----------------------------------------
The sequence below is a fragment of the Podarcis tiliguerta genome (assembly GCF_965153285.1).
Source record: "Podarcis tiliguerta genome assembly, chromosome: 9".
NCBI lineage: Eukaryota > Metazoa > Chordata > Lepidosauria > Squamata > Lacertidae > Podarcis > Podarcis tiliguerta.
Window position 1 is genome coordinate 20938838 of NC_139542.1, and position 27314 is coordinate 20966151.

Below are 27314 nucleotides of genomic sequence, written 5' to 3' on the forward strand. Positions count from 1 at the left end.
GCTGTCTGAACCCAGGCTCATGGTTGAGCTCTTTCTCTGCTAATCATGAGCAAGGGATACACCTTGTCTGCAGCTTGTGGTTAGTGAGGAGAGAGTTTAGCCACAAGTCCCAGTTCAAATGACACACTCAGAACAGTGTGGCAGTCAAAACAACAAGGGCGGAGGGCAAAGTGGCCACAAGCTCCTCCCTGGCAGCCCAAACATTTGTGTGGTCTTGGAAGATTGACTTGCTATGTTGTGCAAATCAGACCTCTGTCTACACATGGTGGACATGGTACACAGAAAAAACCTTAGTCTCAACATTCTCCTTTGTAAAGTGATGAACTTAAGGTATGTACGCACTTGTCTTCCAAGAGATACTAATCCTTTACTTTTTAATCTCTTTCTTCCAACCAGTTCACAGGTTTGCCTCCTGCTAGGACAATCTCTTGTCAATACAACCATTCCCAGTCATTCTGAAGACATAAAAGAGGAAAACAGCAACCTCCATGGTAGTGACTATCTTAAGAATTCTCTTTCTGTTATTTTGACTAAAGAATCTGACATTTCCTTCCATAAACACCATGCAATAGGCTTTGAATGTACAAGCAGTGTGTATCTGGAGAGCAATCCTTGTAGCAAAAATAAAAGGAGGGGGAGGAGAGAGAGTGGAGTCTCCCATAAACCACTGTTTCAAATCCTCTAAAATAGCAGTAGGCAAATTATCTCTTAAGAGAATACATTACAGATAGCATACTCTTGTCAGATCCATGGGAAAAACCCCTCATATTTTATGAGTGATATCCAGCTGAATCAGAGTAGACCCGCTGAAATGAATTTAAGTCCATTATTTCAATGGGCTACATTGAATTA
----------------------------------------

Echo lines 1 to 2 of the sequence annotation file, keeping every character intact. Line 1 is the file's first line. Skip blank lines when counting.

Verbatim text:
The sequence below is a fragment of the Podarcis tiliguerta genome (assembly GCF_965153285.1).
Source record: "Podarcis tiliguerta genome assembly, chromosome: 9".